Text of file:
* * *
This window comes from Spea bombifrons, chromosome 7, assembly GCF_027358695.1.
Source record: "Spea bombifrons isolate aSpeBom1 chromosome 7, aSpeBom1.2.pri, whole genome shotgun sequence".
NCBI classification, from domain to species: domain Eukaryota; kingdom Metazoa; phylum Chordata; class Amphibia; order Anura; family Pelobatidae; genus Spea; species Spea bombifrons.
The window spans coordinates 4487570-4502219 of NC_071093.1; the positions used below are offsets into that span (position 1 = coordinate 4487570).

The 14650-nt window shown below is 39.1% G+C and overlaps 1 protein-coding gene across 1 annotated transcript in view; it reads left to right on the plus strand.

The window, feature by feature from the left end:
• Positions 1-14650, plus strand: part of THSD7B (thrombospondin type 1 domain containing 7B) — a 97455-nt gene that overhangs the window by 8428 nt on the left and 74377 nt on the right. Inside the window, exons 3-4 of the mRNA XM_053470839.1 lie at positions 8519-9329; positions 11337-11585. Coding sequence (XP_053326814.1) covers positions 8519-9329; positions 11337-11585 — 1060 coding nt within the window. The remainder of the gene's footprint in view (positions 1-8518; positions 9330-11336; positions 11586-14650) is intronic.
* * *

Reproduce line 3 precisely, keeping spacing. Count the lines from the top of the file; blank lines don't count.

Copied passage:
NCBI classification, from domain to species: domain Eukaryota; kingdom Metazoa; phylum Chordata; class Amphibia; order Anura; family Pelobatidae; genus Spea; species Spea bombifrons.